Since testing positive in 1989, jim has dealt with one failed HIV regimen after another. His CD4 count once hit an all-time low of 18, and his viral load has never been undetectable since tests became available, in 1996. Yet Jim, who asks that his last name be withheld, has endured all this—along with a chronically upset stomach and painful tingling in his feet—with a steady optimism.

A few years ago Jim’s CD4s tanked again, signaling yet another treatment failure. There was only one new HIV med available at that time, so switching to a completely different combo wasn’t an option. Even Jim’s upbeat attitude couldn’t keep him from wondering, “Why should I keep taking these meds—and dealing with side effects—when they don’t seem to be helping me?” And what if sticking to the failing combo caused harm—such as massive resistance to HIV drugs? People in countries where even second-line HIV treatments are scarce might ask the same thing: Why continue treatment if it doesn’t offer the Holy Grail of reducing your viral load to an undetectable level?

Now studies are beginning to offer a persuasive answer: A failing regimen may not only be harmless—it may help. According to this research, “failure” isn’t necessarily all-or-nothing, and meds that fail to make HIV undetectable may still offer tangible health benefits. Recent research provides some clues about how this happens.

Results of one study question the assumption that continuing a failing regimen will lead to massive resistance and health problems. The study, led by Tejal Gandhi, MD, of the University of Michigan Health System, followed 47 people whose HIV meds were no longer keeping their virus in check and who, like Jim, had no new-combo option. They stayed on their regimens. Nearly four years later, viral loads were still rising in only 22 percent, and CD4 counts had dropped significantly in less than half. Although more than half the participants had developed at least one new drug-resistance mutation, the majority did not get sick. Resistance isn’t a good thing, but this study suggests that it may not develop as easily or as quickly as previously thought—nor spell disaster.

Another study found that a failing regimen may still protect against potential brain problems. HIV reproduction and immune activation are often different in certain areas—such as the brain, eyes and genitals—than in the rest of the body. So Elizabeth Sinclair, PhD, of the University of California San Francisco analyzed the blood and spinal fluids of 123 HIV-positive people. She found that when blood tests showed that a combo had stopped working, HIV often remained undetectable in the spinal fluid (reflecting HIV levels in the brain). Even when meds aren’t working perfectly, Sinclair says, they still reduce HIV-related inflammation; that, in turn, slows viral replication and shields the central nervous system.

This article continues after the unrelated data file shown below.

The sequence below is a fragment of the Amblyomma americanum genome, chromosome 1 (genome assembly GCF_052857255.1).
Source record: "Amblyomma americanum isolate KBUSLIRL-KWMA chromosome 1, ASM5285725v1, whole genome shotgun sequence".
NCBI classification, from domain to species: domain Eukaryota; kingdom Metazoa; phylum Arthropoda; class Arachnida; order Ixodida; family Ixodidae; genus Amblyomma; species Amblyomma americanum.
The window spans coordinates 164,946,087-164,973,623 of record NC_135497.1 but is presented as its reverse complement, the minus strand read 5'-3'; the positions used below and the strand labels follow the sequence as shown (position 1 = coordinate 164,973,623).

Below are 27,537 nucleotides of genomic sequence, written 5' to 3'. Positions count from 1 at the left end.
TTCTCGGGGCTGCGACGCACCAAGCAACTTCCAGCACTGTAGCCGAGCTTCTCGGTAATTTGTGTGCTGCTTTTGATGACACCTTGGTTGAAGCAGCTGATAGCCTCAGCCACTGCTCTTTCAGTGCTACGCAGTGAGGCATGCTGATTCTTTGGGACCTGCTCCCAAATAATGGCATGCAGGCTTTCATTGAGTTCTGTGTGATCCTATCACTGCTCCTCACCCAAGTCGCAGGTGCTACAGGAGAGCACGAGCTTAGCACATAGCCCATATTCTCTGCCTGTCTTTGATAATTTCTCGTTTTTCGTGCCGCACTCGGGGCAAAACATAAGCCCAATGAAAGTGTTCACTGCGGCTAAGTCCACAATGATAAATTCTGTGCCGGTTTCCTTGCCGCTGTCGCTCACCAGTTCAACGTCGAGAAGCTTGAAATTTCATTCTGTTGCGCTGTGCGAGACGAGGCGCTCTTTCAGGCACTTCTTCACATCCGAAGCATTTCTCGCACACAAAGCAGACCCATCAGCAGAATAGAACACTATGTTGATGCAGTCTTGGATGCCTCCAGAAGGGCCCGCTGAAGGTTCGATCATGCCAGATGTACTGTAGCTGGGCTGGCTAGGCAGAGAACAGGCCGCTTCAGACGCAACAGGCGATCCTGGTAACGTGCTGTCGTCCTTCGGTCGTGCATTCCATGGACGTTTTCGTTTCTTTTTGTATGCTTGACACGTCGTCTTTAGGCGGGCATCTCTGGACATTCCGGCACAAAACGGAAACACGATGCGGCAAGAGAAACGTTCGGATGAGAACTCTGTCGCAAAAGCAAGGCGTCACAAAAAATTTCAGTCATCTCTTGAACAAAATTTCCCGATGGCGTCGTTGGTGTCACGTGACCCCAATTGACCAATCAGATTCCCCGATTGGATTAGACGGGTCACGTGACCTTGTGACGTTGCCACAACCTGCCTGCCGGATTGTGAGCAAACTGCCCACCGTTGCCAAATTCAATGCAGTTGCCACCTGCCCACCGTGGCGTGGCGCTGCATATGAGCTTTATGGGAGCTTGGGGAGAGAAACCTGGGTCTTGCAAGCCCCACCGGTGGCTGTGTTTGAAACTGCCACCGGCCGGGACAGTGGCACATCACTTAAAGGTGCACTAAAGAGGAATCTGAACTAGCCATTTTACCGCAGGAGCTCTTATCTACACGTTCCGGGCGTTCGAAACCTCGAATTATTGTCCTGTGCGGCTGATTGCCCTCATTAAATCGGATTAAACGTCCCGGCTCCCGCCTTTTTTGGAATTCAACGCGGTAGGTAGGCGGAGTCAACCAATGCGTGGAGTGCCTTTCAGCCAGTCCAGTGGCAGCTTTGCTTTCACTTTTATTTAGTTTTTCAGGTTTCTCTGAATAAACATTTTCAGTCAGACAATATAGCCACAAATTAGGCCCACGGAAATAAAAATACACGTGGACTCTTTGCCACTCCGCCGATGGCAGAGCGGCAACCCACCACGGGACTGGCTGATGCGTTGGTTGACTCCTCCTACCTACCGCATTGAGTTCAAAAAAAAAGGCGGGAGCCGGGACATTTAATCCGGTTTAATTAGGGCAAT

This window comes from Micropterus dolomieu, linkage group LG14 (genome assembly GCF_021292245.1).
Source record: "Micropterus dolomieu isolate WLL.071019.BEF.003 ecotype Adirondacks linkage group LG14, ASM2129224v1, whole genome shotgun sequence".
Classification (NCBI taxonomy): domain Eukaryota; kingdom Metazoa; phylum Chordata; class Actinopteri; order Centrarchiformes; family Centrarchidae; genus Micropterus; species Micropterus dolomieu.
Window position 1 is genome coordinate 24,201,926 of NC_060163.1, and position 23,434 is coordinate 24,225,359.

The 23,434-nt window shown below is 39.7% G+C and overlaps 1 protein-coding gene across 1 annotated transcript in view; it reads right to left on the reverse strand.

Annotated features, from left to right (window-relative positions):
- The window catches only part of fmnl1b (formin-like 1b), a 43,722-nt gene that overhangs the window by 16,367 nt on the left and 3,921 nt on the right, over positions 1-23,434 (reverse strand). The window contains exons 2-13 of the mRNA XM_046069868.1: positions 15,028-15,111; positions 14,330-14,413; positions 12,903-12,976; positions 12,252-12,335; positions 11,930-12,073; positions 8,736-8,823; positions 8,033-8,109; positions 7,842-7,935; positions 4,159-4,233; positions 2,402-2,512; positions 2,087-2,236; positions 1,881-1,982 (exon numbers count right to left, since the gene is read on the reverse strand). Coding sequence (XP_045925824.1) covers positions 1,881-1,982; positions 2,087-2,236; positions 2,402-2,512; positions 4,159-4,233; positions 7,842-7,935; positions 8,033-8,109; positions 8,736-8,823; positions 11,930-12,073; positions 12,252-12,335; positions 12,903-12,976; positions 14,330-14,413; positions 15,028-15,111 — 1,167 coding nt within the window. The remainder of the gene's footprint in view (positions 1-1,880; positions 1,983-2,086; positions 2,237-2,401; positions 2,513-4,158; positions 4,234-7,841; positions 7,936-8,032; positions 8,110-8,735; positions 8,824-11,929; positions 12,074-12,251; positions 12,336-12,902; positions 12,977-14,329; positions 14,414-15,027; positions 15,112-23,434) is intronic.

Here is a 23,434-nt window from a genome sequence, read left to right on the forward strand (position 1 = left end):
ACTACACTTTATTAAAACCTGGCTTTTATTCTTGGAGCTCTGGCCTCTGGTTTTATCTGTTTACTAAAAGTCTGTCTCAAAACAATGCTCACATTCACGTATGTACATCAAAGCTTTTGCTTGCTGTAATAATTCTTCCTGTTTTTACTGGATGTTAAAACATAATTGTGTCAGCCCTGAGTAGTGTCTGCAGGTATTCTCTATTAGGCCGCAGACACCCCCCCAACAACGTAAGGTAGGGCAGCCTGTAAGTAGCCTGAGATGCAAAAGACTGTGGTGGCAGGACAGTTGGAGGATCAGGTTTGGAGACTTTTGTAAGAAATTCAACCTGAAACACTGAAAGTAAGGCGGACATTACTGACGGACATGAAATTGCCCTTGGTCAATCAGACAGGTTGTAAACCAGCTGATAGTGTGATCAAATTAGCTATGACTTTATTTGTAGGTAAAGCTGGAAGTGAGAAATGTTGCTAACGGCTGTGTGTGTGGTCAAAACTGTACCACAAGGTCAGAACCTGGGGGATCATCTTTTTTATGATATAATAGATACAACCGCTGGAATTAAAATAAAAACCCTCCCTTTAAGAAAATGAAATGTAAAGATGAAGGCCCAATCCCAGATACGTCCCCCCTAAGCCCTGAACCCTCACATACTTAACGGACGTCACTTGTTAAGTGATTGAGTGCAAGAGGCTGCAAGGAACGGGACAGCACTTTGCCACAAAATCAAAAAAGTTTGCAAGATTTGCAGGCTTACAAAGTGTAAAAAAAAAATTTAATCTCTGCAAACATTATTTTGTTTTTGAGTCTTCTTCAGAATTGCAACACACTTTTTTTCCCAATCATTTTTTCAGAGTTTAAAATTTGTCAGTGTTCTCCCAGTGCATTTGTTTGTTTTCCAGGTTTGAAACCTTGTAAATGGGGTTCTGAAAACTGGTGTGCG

Paul Bellman, MD, a New York City HIV doctor, has long embraced the stay-the-course strategy. Bellman says, “unless the clinical situation is dire” or side effects intolerable, he’d choose to keep someone on a virologically failing regimen until several new HIV drugs likely to suppress their virus became available. “Unfortunately,” says Bellman, “many patients have been given ineffective salvage regimens using one or two new drugs as they became available.” It’s far better, he says, not to waste the potential power of a new drug by adding it to a failing regimen. Instead, wait for other new meds with which to create a new combo.

While that’s likely to be a satisfactory solution for a person with access to HIV meds, what about people in parts of the world where just a handful of drugs are available, and where a growing number of first regimens for HIV are failing?

A solution is to expand the list of drugs available in every country, and activists are fighting for that. In the meantime, however, it may be difficult for people to know just how long they’re going to have to wait for new options.

In all cases, new research shows, it’s important to distinguish between virologic failure—HIV becomes and remains detectable on lab tests—and clinical failure, in which a person becomes physically ill. Andrew Phillips of the London’s Royal Free and University College examined the difference, using computer modeling. His findings: Waiting for symptoms to appear before switching meds offered nearly the same survival benefit as switching at the first sign of uncontrolled virus or falling CD4s. This finding may be especially welcome in places where lab tests are hard to come by—and it may provide some comfort to people in Jim’s situation.

Indeed, staying the course seems to have paid off for Jim. Today, three new HIV meds are available, and his virus is most likely sensitive to them. So he’s begun talking with his doctor about a new regimen. He isn’t getting sicker, but his ever-present virus recently climbed from 18,000 to more than 80,000. How has he managed to keep the faith these last three years, despite his chronically detectable virus? “I believed that something was working,” Jim says. “I didn’t know what it was.” Now he knows.


Diet, exercise and other techniques can help keep you healthy. Get tips for positive people by searching “nutrition,” “supplements” and “exercise” at

Failing regimens can still cause side effects. Get help from lessons on managing them. (Serious side effects may make an intermediate switch necessary.)

Check on clinical trials (which make new meds available to participants or in expanded access) at or This will also help you judge how long it may be until new med choices are available for you.

In developing nations, check on the progress of widening treatment  options and partner with other activists at